I know lamb is not everyone’s favourite meat, but when it’s done right, it’s one of my favourite. It’s definitely not something I eat on a regular basis given its cost, but I was determined to make lamb stew for St. Patrick’s Day. One of the local Irish type pubs around here makes a stew in a bread bowl – I’ve obviously never tried it, but the idea of it seems quite interesting to me. I unfortunately didn’t have enough time to try making a whole loaf of bread, let alone two – one for both Mr. Bean and I. So, I thought I would try to make buns using the easiest bread recipe in the Allergen-Free Baker’s Handbook by Cybele Pascal – gluten free beer bread.
I wasn’t sure what to expect from beer bread as I think I’ve had gluten free beer twice before this. It was really tasty with a bit of margarine and dipped in stew! Yum. I was actually really impressed with their texture and how much they rose in the oven. I almost wished I added more water to the stew so that we’d have more stew to mop up at the end.
A few notes:
- The cut of lamb I used was very fatty, but that’s okay because lamb fat generally stays in strips that are easy enough to cut out with a knife and a bit of patience. You can probably use a different cut if you find it and your budget allows for it. I didn’t feel like paying $28/kg for a leaner cut of lamb, so I got the fattier one for $11/kg. Since the meat is being stewed for an extended period of time, you can use a tougher and fattier cut of meat and it will still turnout to be incredibly tender.
- You can add pretty much any spices or vegetables you feel like. Don’t feel restricted by the ones I have listed here!
- Make sure that the beer is at room temperature so that the yeast actually gets to do what it’s supposed to. I think fresh from the cooler beer doesn’t quite work as well.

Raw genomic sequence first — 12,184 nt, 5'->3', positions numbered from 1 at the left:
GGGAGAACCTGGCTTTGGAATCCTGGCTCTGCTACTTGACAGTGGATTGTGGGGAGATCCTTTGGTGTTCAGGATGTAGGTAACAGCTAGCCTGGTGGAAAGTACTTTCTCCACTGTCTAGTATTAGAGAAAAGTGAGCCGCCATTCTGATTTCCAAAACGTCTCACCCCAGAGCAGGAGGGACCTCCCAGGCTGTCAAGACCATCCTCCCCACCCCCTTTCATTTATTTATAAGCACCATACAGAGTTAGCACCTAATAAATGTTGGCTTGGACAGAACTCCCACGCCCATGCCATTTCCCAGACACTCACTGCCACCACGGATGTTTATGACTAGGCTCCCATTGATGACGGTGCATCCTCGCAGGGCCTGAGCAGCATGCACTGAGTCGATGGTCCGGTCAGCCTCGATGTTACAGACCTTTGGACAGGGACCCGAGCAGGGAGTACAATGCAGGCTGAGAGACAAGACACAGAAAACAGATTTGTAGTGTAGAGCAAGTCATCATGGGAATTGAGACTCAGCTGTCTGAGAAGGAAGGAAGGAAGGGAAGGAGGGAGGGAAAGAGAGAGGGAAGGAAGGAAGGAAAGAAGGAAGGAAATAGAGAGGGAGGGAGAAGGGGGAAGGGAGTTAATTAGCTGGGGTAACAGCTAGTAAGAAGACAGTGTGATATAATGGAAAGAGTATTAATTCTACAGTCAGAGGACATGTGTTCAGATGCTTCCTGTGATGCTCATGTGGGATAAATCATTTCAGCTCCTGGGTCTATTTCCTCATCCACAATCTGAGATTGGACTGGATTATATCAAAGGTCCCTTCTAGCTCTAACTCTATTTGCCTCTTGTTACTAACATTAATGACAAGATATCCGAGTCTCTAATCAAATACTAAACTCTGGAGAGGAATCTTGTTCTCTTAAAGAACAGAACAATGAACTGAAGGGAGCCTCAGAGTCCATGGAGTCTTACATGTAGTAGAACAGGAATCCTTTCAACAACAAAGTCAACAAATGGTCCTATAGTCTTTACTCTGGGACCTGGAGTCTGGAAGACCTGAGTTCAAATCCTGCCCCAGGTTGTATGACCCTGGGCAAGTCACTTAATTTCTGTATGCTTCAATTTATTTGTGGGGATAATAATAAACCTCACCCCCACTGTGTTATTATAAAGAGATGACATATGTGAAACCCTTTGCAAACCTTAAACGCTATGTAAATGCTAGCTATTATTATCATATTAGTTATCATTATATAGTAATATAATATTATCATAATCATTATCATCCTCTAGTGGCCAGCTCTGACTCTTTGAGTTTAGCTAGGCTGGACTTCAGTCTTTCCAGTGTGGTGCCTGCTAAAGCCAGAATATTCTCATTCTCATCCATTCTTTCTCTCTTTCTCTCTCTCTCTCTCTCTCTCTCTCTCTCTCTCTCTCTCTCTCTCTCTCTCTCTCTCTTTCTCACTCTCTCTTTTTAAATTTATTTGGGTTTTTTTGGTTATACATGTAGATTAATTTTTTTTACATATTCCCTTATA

- Feel free to use any kind of gluten free beer – I just used one of the kinds Mr. Bean found at our local liquor store.
Slow Cooker Lamb Stew
Between 0.5 – 1 kg lamb shoulder chops or other stewing meat (I used three >200g chops)
1 onion, chopped
4 – 6 medium carrots, sliced
4 celery stalks, slices
6 fairly large mushrooms, sliced
2 – 3 potatoes, cubed
Spices – thyme, garlic, parsley, etc.
Salt and Pepper
- Cut off as much fat as you can from the lamb shoulder chops. Be wary as this can be very time consuming! Cut into 1″ – 1 1/2″ pieces. Don’t bother trying to cut the meat off the bone as it comes off way easier once it is cooked.
- Place meat in slow cooker. Add vegetables, potatoes and spices on top of meat.
- Cover meat and most of the vegetables with water. Stir to mix spices and to mostly cover everything with liquid.
- Cook on low for 8 hours or on medium for 6 hours.
- About 15 minutes before you want to eat the stew, mix a fair amount of cornstarch with some cold water. Mix to combine. Pour into slow cooker and stir. Wait until it thickens and add more if necessary to get the desired thickness.
- Season with salt and pepper to taste.
Gluten Free Beer Bread
1 1/2 c. brown rice flour
1/4 c. quinoa flour
1/4 c. sorghum flour
1/3 c. millet flour
2/3 c. tapioca starch
1 tsp. each of guar and xathan gum (could use only one gum if desired – I just wanted to use up some of the guar gum I have)
355 mL bottle of gluten free beer at room temperature
Squeeze of agave nectar or honey
1 tsp. salt
1 tbsp. baking powder
- Whisk together flours and gums in a large bowl. Set aside.
- In another bowl, whisk together beer and sweetener.
- Pour liquid into flour mixture. Mix together with a wooden spoon until well mixed for about a minute.
- Preheat oven to 375F. Let dough sit until oven is heated.
- Mix in the salt and baking powder.
- Divide dough into six evenly sized flattened balls. Place on a non-stick baking sheet that has been covered liberally with olive oil.
- Brush olive oil over each bun.
- Bake for about 20 minutes, or until the tops are golden brown and buns sound slightly hollow when tapped.
- Remove from oven and cool slightly before eating.
- Enjoy! It’s especially good with a bit of margarine or butter if you can eat that kind of thing.
What’s your favourite kind of Irish inspired food?